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Bali « Kiana June Weber




It has been a while since I posted on this online journal, but time just flies away.  I have been very busy with some things in my personal life, as many of you know, and now it is time to take a minute and reflect.  Specifically, I wanted to share with you my reflections from my trip to Bali.

Martin and I went to Bali last month for three weeks and I have to say I really didn’t want to leave! It was absolutely amazing.  I was completely struck by the kindness and hospitality we were shown, and of course the amazing natural beauty.  We broke our trip into three different spots, one for each week.

Week one was in South Kuta on Binging Beach.  All of South Kuta is known for its waves, and has seen a particular growth in tourism due to surfers in the last ten years.  We tried to choose a beach that had great waves but was a little more out of the way. Binging gets a reputation on the island as a very fit and chill beach because to access the sand you have to climb down hundreds of steps down a cliff face.  Our accommodation was on top of the cliff side, looking over Impossibles wave. We had a great time here filled with lots of yoga, surfing, and beachside barbecues at sundown.  We did have a terrible run in with monkeys who ransacked out room though which really freaked us out.  (I mean TOTAL monkey destruction – suitcases ruined, clothing thrown down the side of the cliff, all of our medication and contacts lenses eaten) It was a lot to deal with, but we came through it together.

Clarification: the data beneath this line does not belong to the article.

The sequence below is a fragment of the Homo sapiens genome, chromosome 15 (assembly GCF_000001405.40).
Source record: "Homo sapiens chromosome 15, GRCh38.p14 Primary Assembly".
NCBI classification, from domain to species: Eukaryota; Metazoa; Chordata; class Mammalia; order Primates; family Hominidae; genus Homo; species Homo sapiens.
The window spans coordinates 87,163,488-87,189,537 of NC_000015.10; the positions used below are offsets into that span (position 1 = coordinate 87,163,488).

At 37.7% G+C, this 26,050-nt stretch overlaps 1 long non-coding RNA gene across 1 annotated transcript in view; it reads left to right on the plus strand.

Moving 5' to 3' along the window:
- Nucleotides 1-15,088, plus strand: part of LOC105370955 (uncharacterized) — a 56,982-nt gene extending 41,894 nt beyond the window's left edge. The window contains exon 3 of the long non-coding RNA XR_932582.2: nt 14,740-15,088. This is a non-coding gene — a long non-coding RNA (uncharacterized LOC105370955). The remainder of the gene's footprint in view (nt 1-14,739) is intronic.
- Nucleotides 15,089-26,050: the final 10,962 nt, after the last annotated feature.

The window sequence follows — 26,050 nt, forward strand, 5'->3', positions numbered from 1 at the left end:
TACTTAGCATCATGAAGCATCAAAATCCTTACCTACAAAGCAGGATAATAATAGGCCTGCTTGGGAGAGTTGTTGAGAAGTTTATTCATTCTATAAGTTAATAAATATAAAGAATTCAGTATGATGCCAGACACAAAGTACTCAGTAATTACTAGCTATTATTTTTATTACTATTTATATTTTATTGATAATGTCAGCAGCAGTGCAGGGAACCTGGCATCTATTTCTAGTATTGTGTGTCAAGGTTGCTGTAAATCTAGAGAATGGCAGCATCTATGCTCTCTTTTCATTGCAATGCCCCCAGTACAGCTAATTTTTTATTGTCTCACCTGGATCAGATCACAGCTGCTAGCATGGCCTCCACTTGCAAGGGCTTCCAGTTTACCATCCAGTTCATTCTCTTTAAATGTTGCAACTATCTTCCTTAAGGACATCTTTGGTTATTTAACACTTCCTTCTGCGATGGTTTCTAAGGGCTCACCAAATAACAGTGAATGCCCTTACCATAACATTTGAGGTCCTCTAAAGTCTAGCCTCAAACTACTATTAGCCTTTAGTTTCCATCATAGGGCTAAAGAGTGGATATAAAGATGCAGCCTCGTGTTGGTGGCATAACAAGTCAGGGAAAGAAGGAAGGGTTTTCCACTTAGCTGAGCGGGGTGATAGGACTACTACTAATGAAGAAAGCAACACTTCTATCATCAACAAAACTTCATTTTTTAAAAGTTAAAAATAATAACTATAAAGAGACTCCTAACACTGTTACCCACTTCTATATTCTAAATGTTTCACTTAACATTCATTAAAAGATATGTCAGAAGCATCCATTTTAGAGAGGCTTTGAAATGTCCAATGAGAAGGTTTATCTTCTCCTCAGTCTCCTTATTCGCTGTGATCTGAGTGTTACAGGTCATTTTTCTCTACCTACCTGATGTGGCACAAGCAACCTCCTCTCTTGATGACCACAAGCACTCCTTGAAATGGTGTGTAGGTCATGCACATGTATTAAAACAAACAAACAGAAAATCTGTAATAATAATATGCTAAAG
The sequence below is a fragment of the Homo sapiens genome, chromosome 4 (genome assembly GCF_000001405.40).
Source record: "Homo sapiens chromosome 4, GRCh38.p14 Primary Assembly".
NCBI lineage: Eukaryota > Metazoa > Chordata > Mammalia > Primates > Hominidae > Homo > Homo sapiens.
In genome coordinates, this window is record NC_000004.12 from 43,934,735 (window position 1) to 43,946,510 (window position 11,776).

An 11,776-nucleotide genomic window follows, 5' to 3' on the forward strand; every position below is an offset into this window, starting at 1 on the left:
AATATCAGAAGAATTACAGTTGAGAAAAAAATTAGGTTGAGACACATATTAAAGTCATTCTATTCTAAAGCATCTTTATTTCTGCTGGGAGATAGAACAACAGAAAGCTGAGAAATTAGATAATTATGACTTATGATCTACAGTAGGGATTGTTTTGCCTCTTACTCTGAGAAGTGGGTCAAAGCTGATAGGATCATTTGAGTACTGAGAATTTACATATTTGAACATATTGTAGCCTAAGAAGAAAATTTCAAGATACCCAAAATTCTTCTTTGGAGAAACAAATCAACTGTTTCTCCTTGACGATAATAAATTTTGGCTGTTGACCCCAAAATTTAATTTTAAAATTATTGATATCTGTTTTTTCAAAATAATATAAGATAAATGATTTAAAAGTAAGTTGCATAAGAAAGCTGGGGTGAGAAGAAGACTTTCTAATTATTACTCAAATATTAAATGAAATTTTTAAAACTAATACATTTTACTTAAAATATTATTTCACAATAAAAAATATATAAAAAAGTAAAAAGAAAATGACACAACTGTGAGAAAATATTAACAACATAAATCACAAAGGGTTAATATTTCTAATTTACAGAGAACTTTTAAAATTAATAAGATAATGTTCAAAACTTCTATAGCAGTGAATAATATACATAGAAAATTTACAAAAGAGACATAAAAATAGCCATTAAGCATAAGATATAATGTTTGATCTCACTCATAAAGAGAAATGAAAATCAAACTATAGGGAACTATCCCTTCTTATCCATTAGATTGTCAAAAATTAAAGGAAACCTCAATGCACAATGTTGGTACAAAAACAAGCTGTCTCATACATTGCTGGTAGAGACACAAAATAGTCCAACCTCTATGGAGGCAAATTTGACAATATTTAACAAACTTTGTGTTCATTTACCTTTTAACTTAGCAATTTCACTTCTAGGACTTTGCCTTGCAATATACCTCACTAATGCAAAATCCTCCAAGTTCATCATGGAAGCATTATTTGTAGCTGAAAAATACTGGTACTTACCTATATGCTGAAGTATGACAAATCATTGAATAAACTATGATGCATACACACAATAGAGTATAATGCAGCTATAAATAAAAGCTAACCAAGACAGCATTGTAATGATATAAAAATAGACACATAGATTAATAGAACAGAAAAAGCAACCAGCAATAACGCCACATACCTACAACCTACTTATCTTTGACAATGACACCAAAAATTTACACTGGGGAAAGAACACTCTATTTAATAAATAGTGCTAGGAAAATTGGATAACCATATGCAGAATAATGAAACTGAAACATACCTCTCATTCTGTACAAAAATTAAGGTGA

Week two was our favorite, as we traveled inland to Ubud, the cultural and artistic center of Bali.  Ubud is a beautiful city nestled where two very spiritual rivers meet up in the mountains between fields of rice paddies.  It has been a center for musicians and artists for many years being home of the Gamelan and retreats for famous painters and writers, and recently due to attention from Eat, Pray, Love it has unfortunately becomes a tourist mecca.  (*More about this later) There was a lot of dodging around mopeds and tying to escape the many pop-up vendors. However, with a little effort there are so many gems off the main road to be found!  In Ubud we lived like a king and queen in a private villa overlooking the jungle. I also had two of the best meals of my life.  Because of the climate for growing produce, and the cheap cost of production this city has also become a mecca for chefs to set up experimental restaurants and passion projects.  Locavore was arguably to best example of culinary art I have every experienced.  We also ate a Pica, a south american restaurant, twice! It was that good.  The rest of our time we spent doing lots of R&R.  It really was a magical and spiritual place to re-charge. I also did some yoga at the famous Yoga Barn – best yoga classes of my life.  I did things I didn’t know I could do.  And we also scheduled a few fun day trips – a cycling trip through rice paddies and local villages and a sunrise hike of Mount Agung.